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The next hundred years.

Population. 1982 Apr; 8(4):1.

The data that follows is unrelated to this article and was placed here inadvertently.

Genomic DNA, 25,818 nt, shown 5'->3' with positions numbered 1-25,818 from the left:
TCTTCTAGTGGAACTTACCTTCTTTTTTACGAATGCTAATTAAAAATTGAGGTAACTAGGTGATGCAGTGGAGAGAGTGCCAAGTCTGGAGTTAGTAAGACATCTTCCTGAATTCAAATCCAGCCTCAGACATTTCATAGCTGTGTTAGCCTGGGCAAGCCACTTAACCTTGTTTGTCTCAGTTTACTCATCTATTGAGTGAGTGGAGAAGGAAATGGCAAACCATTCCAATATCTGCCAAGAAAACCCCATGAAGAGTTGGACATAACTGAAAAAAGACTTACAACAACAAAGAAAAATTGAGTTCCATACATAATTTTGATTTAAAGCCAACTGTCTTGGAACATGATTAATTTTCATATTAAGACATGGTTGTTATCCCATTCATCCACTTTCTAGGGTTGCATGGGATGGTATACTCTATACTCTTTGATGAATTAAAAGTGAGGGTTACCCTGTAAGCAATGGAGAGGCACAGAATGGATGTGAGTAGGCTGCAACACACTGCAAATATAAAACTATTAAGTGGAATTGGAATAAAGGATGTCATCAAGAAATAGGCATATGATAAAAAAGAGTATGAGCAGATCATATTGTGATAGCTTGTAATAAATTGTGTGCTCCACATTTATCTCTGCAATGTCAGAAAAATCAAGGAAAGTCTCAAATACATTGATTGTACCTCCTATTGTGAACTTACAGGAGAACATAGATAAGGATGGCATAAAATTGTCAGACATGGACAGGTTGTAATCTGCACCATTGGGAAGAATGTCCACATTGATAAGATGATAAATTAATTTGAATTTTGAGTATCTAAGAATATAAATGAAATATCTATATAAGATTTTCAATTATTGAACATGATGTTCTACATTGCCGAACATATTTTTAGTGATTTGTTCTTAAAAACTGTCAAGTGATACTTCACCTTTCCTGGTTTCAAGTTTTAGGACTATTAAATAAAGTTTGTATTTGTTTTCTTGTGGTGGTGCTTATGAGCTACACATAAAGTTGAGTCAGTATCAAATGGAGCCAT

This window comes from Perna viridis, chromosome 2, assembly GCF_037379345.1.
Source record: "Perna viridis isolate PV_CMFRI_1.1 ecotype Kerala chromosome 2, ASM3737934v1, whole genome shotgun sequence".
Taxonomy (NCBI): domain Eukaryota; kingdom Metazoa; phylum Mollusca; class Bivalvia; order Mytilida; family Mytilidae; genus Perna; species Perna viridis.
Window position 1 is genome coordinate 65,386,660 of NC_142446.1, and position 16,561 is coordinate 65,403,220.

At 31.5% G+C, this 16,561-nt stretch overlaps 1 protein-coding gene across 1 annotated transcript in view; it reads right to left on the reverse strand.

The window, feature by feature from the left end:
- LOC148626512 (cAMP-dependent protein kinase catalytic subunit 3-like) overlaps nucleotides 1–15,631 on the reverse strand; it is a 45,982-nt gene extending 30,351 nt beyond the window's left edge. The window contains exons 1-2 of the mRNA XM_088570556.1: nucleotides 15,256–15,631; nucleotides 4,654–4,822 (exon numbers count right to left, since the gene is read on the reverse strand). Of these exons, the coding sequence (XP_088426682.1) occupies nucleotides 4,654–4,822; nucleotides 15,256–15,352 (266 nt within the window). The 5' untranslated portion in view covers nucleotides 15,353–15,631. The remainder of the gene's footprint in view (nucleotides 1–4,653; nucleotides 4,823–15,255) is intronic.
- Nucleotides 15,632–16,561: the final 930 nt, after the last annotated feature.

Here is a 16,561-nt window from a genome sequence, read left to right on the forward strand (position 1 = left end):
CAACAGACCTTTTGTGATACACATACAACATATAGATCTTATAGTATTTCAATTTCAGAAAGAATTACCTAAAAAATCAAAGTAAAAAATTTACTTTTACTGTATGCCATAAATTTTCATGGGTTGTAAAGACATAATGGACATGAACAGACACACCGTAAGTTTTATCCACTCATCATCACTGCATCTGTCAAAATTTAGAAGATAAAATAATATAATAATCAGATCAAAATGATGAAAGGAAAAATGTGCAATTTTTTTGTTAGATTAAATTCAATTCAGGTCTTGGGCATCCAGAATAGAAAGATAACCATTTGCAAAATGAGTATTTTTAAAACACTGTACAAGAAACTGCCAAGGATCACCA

In a UN Fund for Population Activities (UNFPA) sponsored forum in March 1982 the importance of nongovernmental organizations (NGOs) in population work was reaffirmed. According to Rafael M Salas, Executive Director of UNFPA, NGOs will help decide the shape of population programs over the next century. The international conference on population which is to be held in 1984 will devote considerable attention to NGO views and special submissions may be requested. The 1984 conference will mark the 10th anniversary of the World Population Conference held in Bucharest. The conference is expected to review the World Population Plan of Action adopted at Bucharest and assess policies and programs in its light. The Plan may be modified to take account of the considerable progress made in the intervening decade and of future needs. Population policies and programs would remain a matter for national decision. Population growth remains a problem. Over 80% of the developing world's population live in countries whose policy is to lower birthrates. Population distribution and the growth of cities also are emerging as prime concerns. There has been no increase in the level of population assistance for the last 5 years despite growing unmet needs. UNFPA can respond to only half the requests made, even though the level of requests is kept down by the knowledge that resources are limited. As developing countries' interest has grown, they have been committing more and more resources to population programs so that aid now accounted for only about 15% of what was spent on population work. NGOs have a tradition of innovation according to Salas and can frequently work in areas where government is not yet involved. They are typically in close touch with the community so that they are aware of local and group sensitivities. They can show what approach will be most effective for a given group. In these ways, NGOs could be particularly valuable to governments and to organizations like UNFPA, redefining population issues so that they may be both understood and approached in the same way by all concerned.

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